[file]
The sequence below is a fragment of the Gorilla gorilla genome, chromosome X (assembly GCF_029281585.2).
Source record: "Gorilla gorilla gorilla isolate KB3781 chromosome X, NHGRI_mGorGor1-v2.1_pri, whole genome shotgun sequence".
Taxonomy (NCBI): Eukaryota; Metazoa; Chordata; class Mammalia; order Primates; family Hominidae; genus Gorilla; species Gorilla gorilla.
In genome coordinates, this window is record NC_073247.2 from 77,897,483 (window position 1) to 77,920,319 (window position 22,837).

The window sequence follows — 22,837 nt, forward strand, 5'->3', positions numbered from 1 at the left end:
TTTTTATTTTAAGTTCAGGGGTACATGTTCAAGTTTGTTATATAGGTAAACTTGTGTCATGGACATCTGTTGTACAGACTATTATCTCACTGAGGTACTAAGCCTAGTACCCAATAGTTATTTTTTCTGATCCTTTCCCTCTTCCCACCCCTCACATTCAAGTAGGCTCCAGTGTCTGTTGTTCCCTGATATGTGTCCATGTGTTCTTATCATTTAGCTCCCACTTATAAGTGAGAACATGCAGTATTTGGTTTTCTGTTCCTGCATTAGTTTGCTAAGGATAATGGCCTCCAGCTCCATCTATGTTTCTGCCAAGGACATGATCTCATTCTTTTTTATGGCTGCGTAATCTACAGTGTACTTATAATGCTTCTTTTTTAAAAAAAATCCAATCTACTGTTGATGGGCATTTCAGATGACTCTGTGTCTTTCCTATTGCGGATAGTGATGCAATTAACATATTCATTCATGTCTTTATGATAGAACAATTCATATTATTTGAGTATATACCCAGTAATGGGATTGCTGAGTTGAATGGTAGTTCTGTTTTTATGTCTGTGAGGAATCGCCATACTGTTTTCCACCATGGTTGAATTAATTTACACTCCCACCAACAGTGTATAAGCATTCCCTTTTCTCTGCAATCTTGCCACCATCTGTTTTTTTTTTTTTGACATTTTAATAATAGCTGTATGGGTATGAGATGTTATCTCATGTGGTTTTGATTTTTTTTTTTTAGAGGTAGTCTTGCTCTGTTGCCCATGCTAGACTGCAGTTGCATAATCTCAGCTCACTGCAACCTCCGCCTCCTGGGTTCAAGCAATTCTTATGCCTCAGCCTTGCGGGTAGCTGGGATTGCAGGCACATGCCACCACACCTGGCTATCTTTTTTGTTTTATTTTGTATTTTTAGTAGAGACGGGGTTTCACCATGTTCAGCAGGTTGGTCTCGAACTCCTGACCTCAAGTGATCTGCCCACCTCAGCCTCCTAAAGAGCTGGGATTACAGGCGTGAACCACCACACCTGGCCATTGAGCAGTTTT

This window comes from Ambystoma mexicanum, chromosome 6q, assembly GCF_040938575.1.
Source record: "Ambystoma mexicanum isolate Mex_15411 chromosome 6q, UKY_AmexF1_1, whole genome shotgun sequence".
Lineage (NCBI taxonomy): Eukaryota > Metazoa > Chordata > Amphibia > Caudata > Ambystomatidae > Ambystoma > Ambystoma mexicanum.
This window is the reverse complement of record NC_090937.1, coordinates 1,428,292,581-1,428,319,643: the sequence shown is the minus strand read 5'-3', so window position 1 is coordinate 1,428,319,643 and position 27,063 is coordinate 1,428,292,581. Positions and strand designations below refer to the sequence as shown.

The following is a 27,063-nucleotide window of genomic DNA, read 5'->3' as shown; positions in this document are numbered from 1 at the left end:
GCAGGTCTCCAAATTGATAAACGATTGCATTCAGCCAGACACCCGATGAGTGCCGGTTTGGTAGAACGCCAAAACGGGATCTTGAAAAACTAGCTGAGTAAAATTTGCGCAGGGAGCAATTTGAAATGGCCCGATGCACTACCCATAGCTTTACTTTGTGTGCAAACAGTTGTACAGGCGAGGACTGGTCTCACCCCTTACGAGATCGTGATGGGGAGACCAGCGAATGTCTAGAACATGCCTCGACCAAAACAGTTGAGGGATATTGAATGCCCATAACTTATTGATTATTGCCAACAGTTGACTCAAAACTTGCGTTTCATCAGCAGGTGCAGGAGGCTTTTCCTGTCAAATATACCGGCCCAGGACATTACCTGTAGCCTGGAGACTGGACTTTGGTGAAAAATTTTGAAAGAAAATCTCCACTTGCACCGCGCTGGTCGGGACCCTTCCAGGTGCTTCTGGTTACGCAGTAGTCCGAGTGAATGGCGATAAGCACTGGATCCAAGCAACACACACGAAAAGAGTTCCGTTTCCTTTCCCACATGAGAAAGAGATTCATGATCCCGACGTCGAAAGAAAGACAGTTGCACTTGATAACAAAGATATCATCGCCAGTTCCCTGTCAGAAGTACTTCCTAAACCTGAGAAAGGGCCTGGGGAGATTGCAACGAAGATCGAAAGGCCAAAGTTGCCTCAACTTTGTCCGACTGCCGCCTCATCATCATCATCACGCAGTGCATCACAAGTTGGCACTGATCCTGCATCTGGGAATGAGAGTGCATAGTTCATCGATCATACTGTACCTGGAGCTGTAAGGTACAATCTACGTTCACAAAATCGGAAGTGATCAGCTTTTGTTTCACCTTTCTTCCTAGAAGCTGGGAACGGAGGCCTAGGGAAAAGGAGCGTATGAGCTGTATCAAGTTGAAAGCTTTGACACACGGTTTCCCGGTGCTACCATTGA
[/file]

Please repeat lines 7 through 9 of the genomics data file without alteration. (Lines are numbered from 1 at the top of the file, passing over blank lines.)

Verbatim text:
This window comes from Ambystoma mexicanum, chromosome 6q, assembly GCF_040938575.1.
Source record: "Ambystoma mexicanum isolate Mex_15411 chromosome 6q, UKY_AmexF1_1, whole genome shotgun sequence".
Lineage (NCBI taxonomy): Eukaryota > Metazoa > Chordata > Amphibia > Caudata > Ambystomatidae > Ambystoma > Ambystoma mexicanum.